Bald Eagles Are Dying of Lead Poisoning, and Hunters Are to Blame
It’s illegal to shoot bald eagles but America’s national symbol is still dying as a result of hunting.
Researchers working at the Upper Mississippi River National Wildlife and Fish Refuge recently conducted autopsies on 168 dead bald eagles found in Illinois, Iowa, Minnesota, and Wisconsin. According to their tests, nearly half the birds had detectable levels of lead in their livers. Worse, 21 percent of the eagles most likely died from exposure to the toxic metal.
The source of this lead, according to the study, appears to be the gut piles left behind by hunters after they have shot deer and other animals. Lead bullets tend to fragment into tiny pieces when they strike a target and can spread through an entire carcass. The researchers collected the offal piles from 25 deer that had been shot with lead ammunition on the refuge. Radiograph tests showed that 36 percent of those gut piles contained lead, sometimes as little as one fragment and as many as 107 fragments.
Eagles in the winter “rely on carrion as a primary food source, especially deer carcasses and offal [gut piles] left in the field after hunting events,” wrote project leader Ed Britton in an earlier version of the study.
The FWS study does not say eagle populations are declining. The agency removed the bald eagle from the endangered species list in 2007 after 40 years of recovery efforts, but they remain protected under two other federal laws.
News of this bald eagle study came out the same day that the Humane Society of the United States, the Natural Resources Defense Council (NRDC), and 10 other conservation organizations filed a petition with the Department of the Interior to ban the use of lead ammunition on federal wildlife refuges and national parks.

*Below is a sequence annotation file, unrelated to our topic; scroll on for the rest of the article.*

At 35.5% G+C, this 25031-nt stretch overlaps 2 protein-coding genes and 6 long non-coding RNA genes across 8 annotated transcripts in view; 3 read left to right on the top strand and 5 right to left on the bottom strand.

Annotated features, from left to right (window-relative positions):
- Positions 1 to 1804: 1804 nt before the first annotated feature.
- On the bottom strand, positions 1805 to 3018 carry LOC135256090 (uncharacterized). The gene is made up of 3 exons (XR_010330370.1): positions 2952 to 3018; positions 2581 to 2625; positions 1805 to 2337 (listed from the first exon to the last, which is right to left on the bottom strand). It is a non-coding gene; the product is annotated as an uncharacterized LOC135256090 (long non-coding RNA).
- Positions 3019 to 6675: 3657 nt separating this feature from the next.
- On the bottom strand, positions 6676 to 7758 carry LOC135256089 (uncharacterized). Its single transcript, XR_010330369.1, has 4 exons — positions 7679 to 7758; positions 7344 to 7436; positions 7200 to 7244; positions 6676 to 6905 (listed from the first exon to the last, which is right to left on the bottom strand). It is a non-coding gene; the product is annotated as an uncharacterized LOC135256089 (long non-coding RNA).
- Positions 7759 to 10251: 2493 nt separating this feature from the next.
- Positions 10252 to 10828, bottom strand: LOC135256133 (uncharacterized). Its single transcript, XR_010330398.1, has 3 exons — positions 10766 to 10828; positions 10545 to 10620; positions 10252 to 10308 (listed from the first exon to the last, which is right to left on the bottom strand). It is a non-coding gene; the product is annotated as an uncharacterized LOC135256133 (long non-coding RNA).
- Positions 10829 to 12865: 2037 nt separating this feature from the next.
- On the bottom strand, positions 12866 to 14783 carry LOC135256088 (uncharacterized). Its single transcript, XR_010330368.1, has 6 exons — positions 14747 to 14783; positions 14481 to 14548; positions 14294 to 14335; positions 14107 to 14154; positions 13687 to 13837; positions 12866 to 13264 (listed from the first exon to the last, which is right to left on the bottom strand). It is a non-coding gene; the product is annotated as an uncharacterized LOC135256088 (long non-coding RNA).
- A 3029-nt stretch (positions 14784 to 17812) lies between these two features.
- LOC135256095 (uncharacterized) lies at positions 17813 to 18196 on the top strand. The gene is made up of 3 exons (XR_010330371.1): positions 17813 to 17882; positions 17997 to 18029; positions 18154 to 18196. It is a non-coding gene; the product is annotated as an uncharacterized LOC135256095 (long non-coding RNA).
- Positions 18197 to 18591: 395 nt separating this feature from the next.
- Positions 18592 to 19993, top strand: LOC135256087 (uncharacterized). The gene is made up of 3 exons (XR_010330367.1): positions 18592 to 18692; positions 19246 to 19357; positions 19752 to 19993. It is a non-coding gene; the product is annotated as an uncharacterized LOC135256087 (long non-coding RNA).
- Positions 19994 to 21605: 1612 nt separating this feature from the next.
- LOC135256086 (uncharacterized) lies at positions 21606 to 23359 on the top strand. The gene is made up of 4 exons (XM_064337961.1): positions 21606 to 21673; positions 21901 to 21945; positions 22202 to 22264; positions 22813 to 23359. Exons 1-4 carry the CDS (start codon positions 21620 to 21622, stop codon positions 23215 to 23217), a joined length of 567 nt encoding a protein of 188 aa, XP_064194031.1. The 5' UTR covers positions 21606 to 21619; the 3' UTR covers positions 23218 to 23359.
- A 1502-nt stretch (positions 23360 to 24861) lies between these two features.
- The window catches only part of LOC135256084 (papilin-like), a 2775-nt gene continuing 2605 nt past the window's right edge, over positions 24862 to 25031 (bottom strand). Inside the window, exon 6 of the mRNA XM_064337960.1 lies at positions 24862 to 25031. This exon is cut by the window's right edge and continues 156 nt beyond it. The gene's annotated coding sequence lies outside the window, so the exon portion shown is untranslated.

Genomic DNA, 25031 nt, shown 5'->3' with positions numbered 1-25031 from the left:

The petition cites not just bald eagles but 130 other wildlife species that ingest fragments of lead bullets and shotgun pellets, often by feeding on prey that has been shot by hunters. The species affected range from California condors to grizzly bears. According to the petition, 10 to 20 million animals die from lead poisoning every year.
“There’s a reason we’re getting rid of all the other sources of lead in the environment,” said Andrew E. Wetzler, director of the Land and Wildlife Program at NRDC. “It’s a deadly toxin.”
Wetzler points out that the U.S. military is phasing out the use of lead ammo, as are shooting ranges, due to lead’s environmental impact. “There is plenty of more effective, alternative ammunition available,” he said. Nonlead ammunition is more expensive, but Wetzler estimates it only costs about $15 more per box. “Can’t we all agree that we shouldn’t be poisoning animals like bald eagles and California condors and grizzly bears so you can save $15 on a box of bullets?” he asked.
Hunting groups, not surprisingly, came out against the petition. A press release from a trade association called the National Shooting Sports Foundation (NSSF) decried the “anti-hunting news media spin” on the bald eagle study.
The press release stated that “no conclusive evidence exists that shows hunters and target shooters using traditional [lead] ammunition have caused a decline in the population of raptors.” NSSF also said the lead in bald eagles could have come from other sources, such as landfills, paint, or industrial activities.
The Wildlife Center of Virginia has documented many eagles with buckshot in their stomachs, and the Wildlife Rehabilitation Center of Northern Utah took in three lead-poisoned bald eagles this past February, all of which died. Several scientific studies have also examined the threat that lead-tainted carcasses and gut piles pose to bald eagles and other birds.
“Conservation-minded hunters know this isn’t about hunting,” noted Wetzler. “There’s no safe amount of lead. If it’s ingested by kids, it can cause irreversible brain damage. And it’s deadly to wildlife.”
Wetzler said the federal government has the authority to ban the use of lead bullets on all federal land—it had banned such ammunition for hunting waterfowl in 1991. “The clearest, cleanest, and easiest way to begin with getting rid of lead is with the few places left in the country that are supposed to be havens for wildlife,” he said.